EU countries should set up the measures and procedures needed to ensure the enforcement of intellectual property rights and take appropriate action against those responsible for counterfeiting and piracy. These measures and procedures should be sufficiently dissuasive, but avoid creating barriers to legitimate trade and offer safeguards against their abuse.
Persons entitled to request the application of measures and procedures
A request to apply intellectual property protection measures may be submitted by the holders of intellectual property rights, their representatives and all other persons authorised to use those rights in accordance with the applicable law. Wherever they represent intellectual property right holders, rights management or professional defence bodies may also ask to apply these measures.
Under certain conditions, parties may be obliged to produce evidence that is under their control. EU countries should also take the necessary measures to enable the responsible authorities to order, on application by a party, the communication of banking, financial or commercial documents under the control of the opposing party.
Where there is a demonstrable risk of an intellectual property right being infringed, even before the commencement of proceedings on the merits of the case, the competent judicial authorities may order prompt provisional measures to preserve evidence.
Right of information
At the request of the right holder, the judicial authorities may order any person to provide information on the origin of the goods or services that are thought to infringe an intellectual property right and on the networks for their distribution or provision, if that person:
- was found in possession of the infringing goods for commercial purposes;
- was found to be using the infringing services for commercial purposes;
- was found to be providing services used in infringing activities for commercial purposes;
- was indicated as being involved in the production, manufacture or distribution of the infringing goods or services.
Provisional and precautionary measures
At the request of the applicant, the judicial authorities may serve the alleged infringer with an interlocutory injunction intended to:
- prevent any impending infringement of an intellectual property right;
- forbid, on a provisional basis, the continuation of the alleged infringements of an intellectual property right;
- make such continuation subject to the lodging of guarantees intended to ensure the compensation of the right holder.
In certain cases, the judicial authorities may authorise the precautionary seizure of the fixed and non-fixed assets of the alleged infringer, including the blocking of his/her bank accounts and other assets.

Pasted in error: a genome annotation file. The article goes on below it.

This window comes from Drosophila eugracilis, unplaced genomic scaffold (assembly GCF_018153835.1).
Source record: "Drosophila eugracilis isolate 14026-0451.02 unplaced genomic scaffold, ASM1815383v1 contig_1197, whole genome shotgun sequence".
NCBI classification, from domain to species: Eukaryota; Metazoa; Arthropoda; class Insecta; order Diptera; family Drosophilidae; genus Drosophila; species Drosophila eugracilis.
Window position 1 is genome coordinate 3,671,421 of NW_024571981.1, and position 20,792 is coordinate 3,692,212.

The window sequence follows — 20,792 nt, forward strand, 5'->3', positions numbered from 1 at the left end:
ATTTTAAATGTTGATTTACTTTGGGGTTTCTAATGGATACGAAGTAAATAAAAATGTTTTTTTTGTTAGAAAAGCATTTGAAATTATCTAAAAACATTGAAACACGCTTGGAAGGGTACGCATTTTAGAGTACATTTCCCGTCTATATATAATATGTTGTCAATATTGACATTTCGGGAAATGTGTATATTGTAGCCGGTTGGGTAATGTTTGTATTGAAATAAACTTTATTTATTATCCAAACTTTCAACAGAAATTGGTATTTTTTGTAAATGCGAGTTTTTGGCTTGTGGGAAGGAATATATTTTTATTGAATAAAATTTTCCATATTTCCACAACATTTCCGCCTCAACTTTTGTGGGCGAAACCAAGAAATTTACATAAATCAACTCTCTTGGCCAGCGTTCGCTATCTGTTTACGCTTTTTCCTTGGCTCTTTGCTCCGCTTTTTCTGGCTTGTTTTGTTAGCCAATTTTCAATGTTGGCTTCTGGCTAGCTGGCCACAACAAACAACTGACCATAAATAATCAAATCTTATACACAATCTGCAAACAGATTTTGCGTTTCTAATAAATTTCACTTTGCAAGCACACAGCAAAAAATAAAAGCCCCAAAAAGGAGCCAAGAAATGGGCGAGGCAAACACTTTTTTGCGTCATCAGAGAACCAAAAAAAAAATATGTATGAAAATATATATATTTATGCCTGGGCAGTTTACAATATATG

Measures resulting from a decision on the merits of the case
At the request of the applicant, the judicial authorities may order the recall of the goods that have been found to infringe an intellectual property right. The goods concerned as well as the materials and implements used for their creation may also be removed from the channels of commerce. Finally, the judicial authorities may order the destruction of counterfeit or pirated goods.
Where a judicial decision has been taken finding an infringement of an intellectual property right, the judicial authorities may issue against the infringer an injunction aimed at prohibiting the continuation of the infringement. Where appropriate, non-compliance with an injunction may be subject to a recurring penalty payment, with a view to ensuring compliance.
The competent judicial authorities may also order pecuniary compensation to be paid to the injured party instead of applying the removal or destruction measures, if that person acted unintentionally and if execution of these measures would cause him/her disproportionate harm
Damages and legal costs
On application of the injured party, the competent judicial authorities may order an infringer to pay the right holder damages in reparation of the loss incurred.
The court costs, lawyer’s fees and any other expenses incurred by the successful party will normally be borne by the other party.
Sanctions by EU countries
Unlike the Commission’s initial proposal, the directive, as adopted, contains no provisions on criminal sanctions against fraudsters. The directive merely stipulates that EU countries are free to apply other sanctions, which go further than the provisions set out, to prosecute offenders.
In October 1998, the Commission presented a Green Paper on the fight against counterfeiting and piracy in the internal market in order to launch a debate on this subject with the interested parties. This consultation exercise confirmed that the disparities between the national systems of intellectual property rights were having a harmful effect on the proper functioning of the internal market. In November 2000, after this consultation phase, the Commission presented a follow-up Communication to the Green Paper proposing an action plan to improve and intensify the fight against counterfeiting and piracy. Among the initiatives proposed in that action plan was a directive that would harmonise national provisions on the means by which intellectual property rights are enforced.
|Act||Entry into force||Deadline for transposition in the Member States||Official Journal|
OJ L 195 of 2.6.2004